The Two Coolest Books I Own

Several years ago, I lost count of how many poetry books I have (can you ever have enough?). But there’s absolutely no doubt which are my favorites collections.

They are always the signed copies.  Sometimes I get lucky enough to stumble into a used bookstore and find one for cheap.  This was the case once when I walked into Powell’s City of Books in Portland and found a signed copy of Robert Bly’s Winged Energy of Delight for about eight bucks.   I also managed a nice signed copy of Charles Levendosky’s Circle of Light in one of my favorite Wyoming used bookstores called Ye Olde Book Nook in Sheridan.  Levendosky was a lesser-known poet nationally, but former Wyoming Poet Laureate.

The real gems, however, are the inscripted copies.   My two favorites are from legendary poets John Haines and Williams Stafford.  Here are the covers of the books:

Haines Stafford 1

For Alaska-poet Haines, The Stone Harp (1971) was his second collection of poems.  It includes one of my favorite poems entitled “Moon.”  For Haines, the poem is both typical (in image) and not-so-typical (in subject):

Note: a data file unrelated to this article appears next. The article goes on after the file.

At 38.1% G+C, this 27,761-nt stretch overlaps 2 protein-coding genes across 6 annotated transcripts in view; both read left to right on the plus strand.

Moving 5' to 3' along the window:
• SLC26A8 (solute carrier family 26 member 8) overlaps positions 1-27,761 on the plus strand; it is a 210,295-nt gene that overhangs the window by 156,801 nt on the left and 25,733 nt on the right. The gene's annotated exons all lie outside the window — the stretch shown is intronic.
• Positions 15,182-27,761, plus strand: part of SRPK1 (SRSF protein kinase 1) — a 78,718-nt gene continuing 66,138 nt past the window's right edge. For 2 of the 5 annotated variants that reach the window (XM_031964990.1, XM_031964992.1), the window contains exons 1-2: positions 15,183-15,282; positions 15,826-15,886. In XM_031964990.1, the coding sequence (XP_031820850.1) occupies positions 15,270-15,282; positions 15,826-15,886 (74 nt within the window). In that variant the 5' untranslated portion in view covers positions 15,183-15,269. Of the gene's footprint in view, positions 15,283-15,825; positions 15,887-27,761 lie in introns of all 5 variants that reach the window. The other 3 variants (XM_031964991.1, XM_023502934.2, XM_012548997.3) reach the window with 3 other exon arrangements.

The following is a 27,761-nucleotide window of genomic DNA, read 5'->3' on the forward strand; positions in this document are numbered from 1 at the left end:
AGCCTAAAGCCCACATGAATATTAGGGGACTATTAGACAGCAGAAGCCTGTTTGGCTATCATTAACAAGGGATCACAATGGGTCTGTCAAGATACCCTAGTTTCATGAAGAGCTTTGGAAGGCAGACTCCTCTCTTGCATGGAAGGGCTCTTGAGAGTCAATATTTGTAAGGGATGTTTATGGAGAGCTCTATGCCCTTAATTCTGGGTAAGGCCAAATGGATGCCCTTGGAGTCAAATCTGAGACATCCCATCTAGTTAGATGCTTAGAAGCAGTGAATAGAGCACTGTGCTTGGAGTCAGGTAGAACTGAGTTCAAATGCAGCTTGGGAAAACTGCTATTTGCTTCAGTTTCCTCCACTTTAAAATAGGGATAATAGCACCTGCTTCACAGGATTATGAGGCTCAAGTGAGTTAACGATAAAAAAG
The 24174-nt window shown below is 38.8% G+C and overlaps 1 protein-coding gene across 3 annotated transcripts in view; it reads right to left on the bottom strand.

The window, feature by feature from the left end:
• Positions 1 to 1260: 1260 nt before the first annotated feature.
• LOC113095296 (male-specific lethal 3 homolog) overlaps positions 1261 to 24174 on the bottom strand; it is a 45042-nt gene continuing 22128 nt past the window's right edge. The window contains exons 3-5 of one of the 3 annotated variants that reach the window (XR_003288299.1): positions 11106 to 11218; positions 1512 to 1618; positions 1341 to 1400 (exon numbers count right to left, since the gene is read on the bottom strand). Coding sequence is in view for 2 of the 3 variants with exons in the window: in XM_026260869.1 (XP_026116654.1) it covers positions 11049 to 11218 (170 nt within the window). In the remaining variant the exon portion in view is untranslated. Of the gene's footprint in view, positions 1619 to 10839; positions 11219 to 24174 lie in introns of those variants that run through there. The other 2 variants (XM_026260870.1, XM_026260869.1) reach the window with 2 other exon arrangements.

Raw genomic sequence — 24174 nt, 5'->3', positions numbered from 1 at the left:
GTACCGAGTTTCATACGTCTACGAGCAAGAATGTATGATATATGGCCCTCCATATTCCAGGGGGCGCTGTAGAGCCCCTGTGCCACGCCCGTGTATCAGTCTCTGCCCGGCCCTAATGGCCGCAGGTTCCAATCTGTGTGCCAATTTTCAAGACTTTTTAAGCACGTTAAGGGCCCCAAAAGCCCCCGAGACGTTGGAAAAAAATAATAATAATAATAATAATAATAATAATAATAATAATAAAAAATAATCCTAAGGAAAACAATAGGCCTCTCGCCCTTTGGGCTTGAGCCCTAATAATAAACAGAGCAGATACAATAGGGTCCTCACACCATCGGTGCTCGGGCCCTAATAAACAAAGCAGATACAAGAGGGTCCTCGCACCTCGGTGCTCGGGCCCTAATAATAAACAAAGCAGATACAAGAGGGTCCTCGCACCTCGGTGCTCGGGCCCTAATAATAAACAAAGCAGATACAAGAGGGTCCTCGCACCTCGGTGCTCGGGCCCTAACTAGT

There are moons like continents,
diminishing to a white stone
softly smoking
in a fog-bound ocean.

Equinoctial moons,
immense rainbarrels spilling
their yellow water.

Moons like eyes turned inward,
hard and bulging
on the blue cheek of eternity.

And moons half broken
eaten by eagle shadows…

But the moon of the poet
is soiled and scratched, its seas
are flowing with dust.

And other moons are rising
swollen like boils–

in their bloodshot depths
the warfare of planets
silently drips and festers.

For Oregon/Kansas-poet Stafford, The Rescued Year (1965) was his third book.  It includes the now-famous poem “At The Bomb Testing Site:”

At the Bomb Testing Site
At noon in the desert a panting lizard
waited for history, its elbows tense,
watching the curve of a particular road
as if something might happen.

It was looking at something farther off
than people could see, an important scene
acted in stone for little selves
at the flute end of consequences.

There was just a continent without much on it
under a sky that never cared less.
Ready for a change, the elbows waited.
The hands gripped hard on the desert.

Both poems are anti-war, but Stafford’s poem is more overt, and although Stafford’s poem is more well-known, I’d say Haines’ poem is equally good, if not better.

The two books, interestingly enough, came out within six years of one another.

Now–here are the photos of the inscriptions:

Haines Stafford 2

The inscription from Haines, which is a little hard to decipher, reads: “From John Haines. Nice to know that people still buy and read this book.”

The inscription from Stafford reads: “All the best from Bill! –Bill Stafford, Jan ’70.”

Sometimes when I get writer’s block, I take these books off the shelf.  I imagine these masters are still alive, writing the inscriptions to me.  And after a few minutes, I get back to work.


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